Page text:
Stocks and crude oil tumbled Monday as escalating concerns about the containment of China’s viral outbreak reignited global growth worries.
The Dow industrials fell more than 300 points as detection of coronavirus in new patients in the U.S., Australia and France led to escalating concerns about the containment and potential economic impact.
The Dow Jones Industrial Average fell 370 points, or 1.3%, and the S&P 500 dropped 1.3%. The technology-heavy Nasdaq Composite lost 1.5%. All three indexes were poised for their worst day since October.
The selloff was broad-based. All 11 sectors in the S&P 500 slumped, as did 24 of the 30 Dow components. Energy stocks suffered the steepest losses, falling more than 2%, in the broad stock-market index.
Uncertainty surrounding the virus jolted a market that had been unusually calm: The S&P 500 hasn’t closed up or down 1% in a single trading session since mid-October, one of its longest such streaks since 1969.
“It reminds investors that this market can turn on a dime should it start to question what was causing it to go higher,” said Sam Stovall, chief investment strategist at CFRA, of the volatility.
The coronavirus has infected more than 2,700 people and killed at least 80, mostly in China’s Hubei province, with public-health officials warning that it is growing more contagious. The number of U.S. cases has risen to five and the government is working to evacuate American citizens from the epicenter.
“It’s unclear how far it could have potentially spread,’’ said Georgina Taylor, a multiasset fund manager at Invesco. “If it turns into a global health issue, that’s really the next piece of information that would worry us.’’
As investors bid down stocks, they bought haven assets such as government bonds and gold. The benchmark 10-year Treasury yield fell to 1.610%, on pace for its lowest closing level since October. Yields move inversely to prices.
The Cboe Volatility Index, or VIX, which measures expected moves in the S&P 500 index, climbed to its highest level since the start of this year.
U.S. stocks have steadily risen since mid-October when the Trump administration indicated it was nearing a phase-one trade deal with Beijing. Meanwhile, improving economic data eased fears about a manufacturing slowdown bleeding into the broader economy.
Stocks have been trading at relatively high multiples of earnings, which has made them more vulnerable to pullbacks in response to negative headlines, said Yousef Abbasi, global market strategist at INTL FCStone.
“Investors were considering and really looking forward to improved global growth,” he said. “Uncertainty like this causes people to step back and reassess the amount of risk they’re taking.”
While shares of companies in travel-related industries were among the hardest-hit, investors also sold stocks with less apparent exposure to the efforts to contain the virus.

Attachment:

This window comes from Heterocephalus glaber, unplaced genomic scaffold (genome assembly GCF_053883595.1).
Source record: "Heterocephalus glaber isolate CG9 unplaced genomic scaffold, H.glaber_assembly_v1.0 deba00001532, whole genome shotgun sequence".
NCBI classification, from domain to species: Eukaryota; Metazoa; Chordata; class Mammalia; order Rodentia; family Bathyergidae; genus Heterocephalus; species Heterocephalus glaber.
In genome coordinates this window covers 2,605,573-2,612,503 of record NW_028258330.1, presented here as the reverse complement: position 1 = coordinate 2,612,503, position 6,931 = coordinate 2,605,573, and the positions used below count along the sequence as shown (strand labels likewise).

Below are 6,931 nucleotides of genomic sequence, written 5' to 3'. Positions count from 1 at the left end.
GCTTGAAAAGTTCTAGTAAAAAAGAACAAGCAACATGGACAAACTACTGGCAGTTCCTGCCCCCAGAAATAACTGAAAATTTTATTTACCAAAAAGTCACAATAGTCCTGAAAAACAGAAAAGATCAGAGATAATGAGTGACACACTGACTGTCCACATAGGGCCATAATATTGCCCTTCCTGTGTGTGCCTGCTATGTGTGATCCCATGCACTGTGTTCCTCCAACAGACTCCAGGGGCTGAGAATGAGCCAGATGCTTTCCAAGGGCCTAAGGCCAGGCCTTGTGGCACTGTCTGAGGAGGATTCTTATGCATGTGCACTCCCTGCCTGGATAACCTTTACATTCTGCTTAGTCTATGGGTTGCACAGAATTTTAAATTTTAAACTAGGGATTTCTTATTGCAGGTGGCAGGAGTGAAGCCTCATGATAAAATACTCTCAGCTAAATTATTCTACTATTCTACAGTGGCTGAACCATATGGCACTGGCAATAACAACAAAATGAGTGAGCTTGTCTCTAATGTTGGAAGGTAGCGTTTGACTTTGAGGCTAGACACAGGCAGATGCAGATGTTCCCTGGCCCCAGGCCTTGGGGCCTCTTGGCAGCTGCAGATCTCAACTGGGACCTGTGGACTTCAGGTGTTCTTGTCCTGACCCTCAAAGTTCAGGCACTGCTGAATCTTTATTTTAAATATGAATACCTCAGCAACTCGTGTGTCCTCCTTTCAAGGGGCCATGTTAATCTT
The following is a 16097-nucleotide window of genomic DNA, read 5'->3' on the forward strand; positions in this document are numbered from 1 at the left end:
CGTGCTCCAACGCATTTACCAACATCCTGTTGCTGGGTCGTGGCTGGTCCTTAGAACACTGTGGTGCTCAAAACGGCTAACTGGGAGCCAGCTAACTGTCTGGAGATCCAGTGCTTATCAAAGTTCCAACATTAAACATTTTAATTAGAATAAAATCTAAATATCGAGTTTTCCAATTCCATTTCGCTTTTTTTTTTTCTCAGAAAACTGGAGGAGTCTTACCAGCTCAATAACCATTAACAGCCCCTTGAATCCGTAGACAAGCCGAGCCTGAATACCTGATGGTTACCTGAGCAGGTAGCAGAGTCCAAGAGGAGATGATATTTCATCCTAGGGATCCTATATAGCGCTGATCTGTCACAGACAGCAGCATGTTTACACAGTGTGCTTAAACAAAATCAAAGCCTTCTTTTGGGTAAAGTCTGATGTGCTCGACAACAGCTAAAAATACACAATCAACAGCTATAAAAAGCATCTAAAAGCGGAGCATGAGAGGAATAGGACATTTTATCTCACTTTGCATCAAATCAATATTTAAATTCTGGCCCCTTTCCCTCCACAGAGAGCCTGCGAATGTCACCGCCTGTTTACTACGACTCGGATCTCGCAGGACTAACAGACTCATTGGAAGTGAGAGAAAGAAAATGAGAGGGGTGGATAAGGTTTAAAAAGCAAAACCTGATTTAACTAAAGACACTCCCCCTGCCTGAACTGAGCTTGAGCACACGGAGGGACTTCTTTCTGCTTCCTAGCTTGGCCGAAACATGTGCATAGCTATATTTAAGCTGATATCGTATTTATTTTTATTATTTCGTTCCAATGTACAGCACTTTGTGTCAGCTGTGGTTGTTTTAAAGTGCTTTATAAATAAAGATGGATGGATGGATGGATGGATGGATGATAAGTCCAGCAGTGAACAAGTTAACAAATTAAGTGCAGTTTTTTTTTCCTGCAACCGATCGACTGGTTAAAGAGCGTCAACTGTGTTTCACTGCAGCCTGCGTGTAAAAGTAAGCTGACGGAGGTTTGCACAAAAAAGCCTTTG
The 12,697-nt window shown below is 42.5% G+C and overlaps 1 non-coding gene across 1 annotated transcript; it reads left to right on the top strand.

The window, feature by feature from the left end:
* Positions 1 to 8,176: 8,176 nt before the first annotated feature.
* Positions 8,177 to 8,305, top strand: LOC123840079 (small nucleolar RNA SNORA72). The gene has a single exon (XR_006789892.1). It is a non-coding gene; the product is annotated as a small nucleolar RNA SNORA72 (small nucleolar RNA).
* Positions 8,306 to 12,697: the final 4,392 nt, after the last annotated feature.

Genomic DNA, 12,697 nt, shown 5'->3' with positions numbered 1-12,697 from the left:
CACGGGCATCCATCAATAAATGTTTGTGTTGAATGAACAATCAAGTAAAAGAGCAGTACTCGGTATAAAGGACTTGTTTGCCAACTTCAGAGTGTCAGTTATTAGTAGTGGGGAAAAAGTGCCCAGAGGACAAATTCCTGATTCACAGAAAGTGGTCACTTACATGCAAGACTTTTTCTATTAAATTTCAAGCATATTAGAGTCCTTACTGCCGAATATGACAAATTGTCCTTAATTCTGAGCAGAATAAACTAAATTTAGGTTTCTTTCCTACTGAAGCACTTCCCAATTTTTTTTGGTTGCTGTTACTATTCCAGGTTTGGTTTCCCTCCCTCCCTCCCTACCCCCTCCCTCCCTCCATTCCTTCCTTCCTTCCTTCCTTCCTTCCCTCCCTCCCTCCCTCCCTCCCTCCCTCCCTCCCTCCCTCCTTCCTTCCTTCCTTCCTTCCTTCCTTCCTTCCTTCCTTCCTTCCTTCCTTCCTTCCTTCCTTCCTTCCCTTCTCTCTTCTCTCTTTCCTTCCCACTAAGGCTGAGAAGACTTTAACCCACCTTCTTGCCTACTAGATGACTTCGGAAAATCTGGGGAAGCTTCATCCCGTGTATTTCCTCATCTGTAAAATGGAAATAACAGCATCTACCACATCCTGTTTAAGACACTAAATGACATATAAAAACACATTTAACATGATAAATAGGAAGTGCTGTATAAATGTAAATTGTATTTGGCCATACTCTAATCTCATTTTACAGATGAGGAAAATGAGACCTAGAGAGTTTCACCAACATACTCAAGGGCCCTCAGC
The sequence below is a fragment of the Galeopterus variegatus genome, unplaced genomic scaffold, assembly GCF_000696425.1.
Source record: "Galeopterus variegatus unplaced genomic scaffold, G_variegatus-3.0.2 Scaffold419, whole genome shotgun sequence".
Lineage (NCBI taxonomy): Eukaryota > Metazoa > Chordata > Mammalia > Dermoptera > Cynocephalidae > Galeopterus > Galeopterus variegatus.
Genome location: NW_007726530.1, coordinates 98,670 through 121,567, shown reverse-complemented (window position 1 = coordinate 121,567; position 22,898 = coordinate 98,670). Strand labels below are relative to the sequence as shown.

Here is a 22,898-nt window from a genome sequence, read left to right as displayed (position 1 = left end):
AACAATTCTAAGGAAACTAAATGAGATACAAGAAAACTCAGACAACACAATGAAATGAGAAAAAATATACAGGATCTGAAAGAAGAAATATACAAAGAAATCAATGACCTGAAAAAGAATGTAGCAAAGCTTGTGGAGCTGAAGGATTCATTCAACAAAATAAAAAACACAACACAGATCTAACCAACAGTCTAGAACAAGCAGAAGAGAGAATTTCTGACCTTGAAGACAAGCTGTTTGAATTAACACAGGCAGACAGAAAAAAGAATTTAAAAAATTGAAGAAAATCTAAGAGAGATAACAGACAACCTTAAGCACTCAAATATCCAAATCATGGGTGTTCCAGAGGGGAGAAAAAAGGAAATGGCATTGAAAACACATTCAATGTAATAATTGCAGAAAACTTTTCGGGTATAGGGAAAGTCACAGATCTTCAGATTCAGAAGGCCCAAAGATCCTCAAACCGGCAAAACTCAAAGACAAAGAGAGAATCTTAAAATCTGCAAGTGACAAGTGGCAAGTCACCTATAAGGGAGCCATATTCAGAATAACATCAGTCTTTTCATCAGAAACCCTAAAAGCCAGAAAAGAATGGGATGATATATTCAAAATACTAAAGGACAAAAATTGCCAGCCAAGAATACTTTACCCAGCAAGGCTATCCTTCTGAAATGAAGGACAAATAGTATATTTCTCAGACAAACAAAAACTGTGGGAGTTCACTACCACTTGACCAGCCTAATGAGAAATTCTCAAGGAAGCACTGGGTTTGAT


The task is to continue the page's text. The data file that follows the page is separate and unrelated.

“Clearly, the news today is just hit the sell button first and worry about the details later,” said Jack Ablin, chief investment officer at Cresset Capital.
Kristina Hooper, chief global market strategist at Invesco, said investors should keep market fundamentals in mind and avoid panicking.
“Investors would be well-served to stay the course and remain well-diversified,” she said.
In addition to developments around the virus, investors will be watching a big week of earnings reports from U.S. companies. With about 17% of S&P 500 companies having reported for the fourth quarter, 70% have topped analysts’ earnings expectations, according to FactSet. Still, analysts are expecting earnings for the S&P 500 as a whole to drop 1.9% from a year earlier, before climbing again in the first quarter of 2020.
Shares of D.R. Horton climbed 2.5% after the home builder beat expectations for quarterly revenue.
Investors also will be keeping an eye on the Federal Reserve’s meeting Wednesday, though the central bank is expected to hold its benchmark rate steady.
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Overseas, Stoxx Europe 600 retreated 2.3%. Markets in China, Hong Kong and South Korea were closed Monday for the public holiday. Japan’s Nikkei 225 index closed down 2%.
Hotel, cruise and airline stocks fell on concerns that the coronavirus could affect global travel. The Chinese government has imposed restrictions on movement in Hubei province, and the U.S. Centers for Disease Control and Prevention issued a warning to avoid nonessential travel to this part of China.
Oil prices slumped by the most in more than four months as the virus outbreak threatens to damp economic growth in China, the world’s biggest energy consumer. Brent crude, the global benchmark, declined 3.4% before recovering slightly to trade at $58.54 a barrel.